Bearing in mind that the change in resistance of the network as a whole determines the value of the output voltage, for thermistors exhibiting a decrease in resistance such as indicated in FIG. 4, the fixed resistance R-2 is related to the resistance of T-2 such that at lower temperatures (higher resistance of T-2) a change in temperature will change the resistance of T2 to reflect a significant change in the resistance of the entire series branch. Thus R-2 will have a value relatively lower than T2 at the lower end of its range (T As the temperature approaches T the resistance of T-2 will become quite small relative to R-2, and the resistance of this branch of the circuit at this temperature and higher is essentially the fixed resistance R-Z.

Thus, when operating in the higher portion of the range of the composite system or circuit, the active thermistor is T-l, over its range T T and the series circuit of T-Z and R-2 remains in the circuit effectively static in spite of the temperature being sensed.

FIG. 5 illustrates a circuit embodying the principles of the invention for measurement of temperature differentials. Comparison of the circuit with that shown in FIG. 3 will demonstrate that there are in fact duplicate dualt-hermistor temperature measuring circuits of the same type as shown in FIG. 3, arranged such that the difference between the temperature sensed by the first pair of thermistors T-la and T-2a and the second pair of thermistors T-lb and T2b is applied across the meter M. Therefore, the potential dilference between the two circuits is represented on the meter or other measuring circuit which the meter represents. Each of these circuits can be expanded according to FIG. 2, if greater range or closer tolerance on linearity is desired.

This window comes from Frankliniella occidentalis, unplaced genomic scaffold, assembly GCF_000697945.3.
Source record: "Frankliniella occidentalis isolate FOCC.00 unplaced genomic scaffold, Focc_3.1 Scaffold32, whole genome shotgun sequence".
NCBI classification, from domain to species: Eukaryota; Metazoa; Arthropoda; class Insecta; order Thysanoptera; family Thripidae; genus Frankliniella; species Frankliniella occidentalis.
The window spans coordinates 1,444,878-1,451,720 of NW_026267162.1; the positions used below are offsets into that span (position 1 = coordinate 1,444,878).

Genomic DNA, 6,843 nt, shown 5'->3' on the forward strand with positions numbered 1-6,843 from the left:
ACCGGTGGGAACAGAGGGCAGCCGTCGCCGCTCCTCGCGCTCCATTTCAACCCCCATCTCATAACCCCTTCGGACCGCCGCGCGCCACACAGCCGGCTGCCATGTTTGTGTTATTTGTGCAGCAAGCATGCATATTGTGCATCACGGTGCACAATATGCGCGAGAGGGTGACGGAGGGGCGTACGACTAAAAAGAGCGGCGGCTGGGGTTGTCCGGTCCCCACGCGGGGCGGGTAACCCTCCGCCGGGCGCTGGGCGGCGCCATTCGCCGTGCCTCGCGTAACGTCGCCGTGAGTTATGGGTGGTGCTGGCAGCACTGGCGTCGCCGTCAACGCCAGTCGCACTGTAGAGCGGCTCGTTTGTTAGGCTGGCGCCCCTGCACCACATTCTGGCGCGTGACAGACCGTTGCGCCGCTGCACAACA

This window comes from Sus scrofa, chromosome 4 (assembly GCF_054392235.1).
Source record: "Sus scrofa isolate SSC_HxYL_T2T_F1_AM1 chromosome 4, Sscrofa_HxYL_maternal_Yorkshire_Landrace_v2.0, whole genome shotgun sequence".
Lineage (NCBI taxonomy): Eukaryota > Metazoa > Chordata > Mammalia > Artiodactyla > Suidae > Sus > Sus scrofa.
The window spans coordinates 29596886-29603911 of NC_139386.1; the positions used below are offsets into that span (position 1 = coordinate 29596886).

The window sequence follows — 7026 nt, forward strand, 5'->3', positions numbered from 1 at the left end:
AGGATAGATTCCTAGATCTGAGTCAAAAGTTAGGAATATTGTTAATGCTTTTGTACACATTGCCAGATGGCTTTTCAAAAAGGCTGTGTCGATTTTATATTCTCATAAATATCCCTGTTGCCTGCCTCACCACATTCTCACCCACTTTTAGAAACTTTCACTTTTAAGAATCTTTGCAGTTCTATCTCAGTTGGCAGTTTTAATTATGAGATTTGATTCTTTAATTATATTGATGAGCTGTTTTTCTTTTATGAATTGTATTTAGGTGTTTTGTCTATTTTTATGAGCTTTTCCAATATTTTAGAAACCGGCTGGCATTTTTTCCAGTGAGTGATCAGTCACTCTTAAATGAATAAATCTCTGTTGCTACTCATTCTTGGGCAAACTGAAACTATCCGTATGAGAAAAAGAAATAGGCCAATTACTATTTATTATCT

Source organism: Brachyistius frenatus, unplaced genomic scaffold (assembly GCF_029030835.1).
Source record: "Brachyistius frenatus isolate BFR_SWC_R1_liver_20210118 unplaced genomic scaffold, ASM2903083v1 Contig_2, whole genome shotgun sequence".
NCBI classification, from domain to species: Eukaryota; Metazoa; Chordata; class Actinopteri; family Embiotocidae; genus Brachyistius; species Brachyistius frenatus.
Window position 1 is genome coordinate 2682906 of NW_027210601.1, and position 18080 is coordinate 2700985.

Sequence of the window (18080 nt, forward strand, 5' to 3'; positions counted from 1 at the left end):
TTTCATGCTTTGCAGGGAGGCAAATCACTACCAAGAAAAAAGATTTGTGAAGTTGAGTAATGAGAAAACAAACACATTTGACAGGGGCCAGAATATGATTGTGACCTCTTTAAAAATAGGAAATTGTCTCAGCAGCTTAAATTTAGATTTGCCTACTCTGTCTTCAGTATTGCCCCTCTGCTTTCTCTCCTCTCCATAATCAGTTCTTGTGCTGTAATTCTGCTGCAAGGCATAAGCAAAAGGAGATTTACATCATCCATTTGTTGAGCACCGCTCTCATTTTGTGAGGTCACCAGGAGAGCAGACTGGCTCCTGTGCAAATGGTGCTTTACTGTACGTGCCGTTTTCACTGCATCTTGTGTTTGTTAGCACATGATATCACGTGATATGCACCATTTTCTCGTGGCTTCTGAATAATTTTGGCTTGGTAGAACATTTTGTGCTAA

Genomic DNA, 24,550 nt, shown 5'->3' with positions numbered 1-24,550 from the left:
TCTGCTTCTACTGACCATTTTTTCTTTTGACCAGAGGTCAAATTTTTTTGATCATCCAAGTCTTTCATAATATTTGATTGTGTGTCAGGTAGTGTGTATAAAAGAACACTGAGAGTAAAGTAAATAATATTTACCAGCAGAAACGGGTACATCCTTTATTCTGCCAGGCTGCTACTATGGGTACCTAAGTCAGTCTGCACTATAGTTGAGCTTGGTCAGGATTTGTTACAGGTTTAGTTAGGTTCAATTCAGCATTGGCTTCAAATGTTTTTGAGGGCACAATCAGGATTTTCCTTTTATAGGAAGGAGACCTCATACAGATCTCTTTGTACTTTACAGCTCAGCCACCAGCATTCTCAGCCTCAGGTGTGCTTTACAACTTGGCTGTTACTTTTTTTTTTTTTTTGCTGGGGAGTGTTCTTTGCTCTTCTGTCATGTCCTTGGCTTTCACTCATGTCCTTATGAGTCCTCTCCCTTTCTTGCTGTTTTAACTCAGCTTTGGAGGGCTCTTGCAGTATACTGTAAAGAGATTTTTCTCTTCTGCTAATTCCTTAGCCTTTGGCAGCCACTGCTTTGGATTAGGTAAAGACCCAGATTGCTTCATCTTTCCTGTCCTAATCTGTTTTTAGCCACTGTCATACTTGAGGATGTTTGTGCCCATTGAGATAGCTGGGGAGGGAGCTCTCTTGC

The present invention also provides a novel method of measuring the temperature of environment, whereby it is possible to use thermistor temperature measuring circuits and still obtain accurate measurement of relatively wide temperature variations. In accordance with the method, multiple thermistors are chosen having different but related response to changes in temperature, as previously explained herein. These thermistors are connected in an electrical resistance circuit such as provided by this invention, and the thermistors are exposed simultaneously to the environment the temperature of which it is desired to ob- A source of electrical energy of predetermined value, such as a constant biasing potential, is applied to the circuit, and hence across the thermistors, and by measuring the change in resistance of the circuit in response to changes in temperature of the environment, it is possible to determine accurately the temperature changes in the environment. Using the present invention, and circuits as described herein, it has been possible to obtain linearity of response in temperature measurements within a deviation of approximately 0.04% over a range of C. to 100 C., and within a deviation of about 0.02% over a range of 0 C. to 50 C., and within a deviation of about 0.2% over a range of -50 C. to +150 C.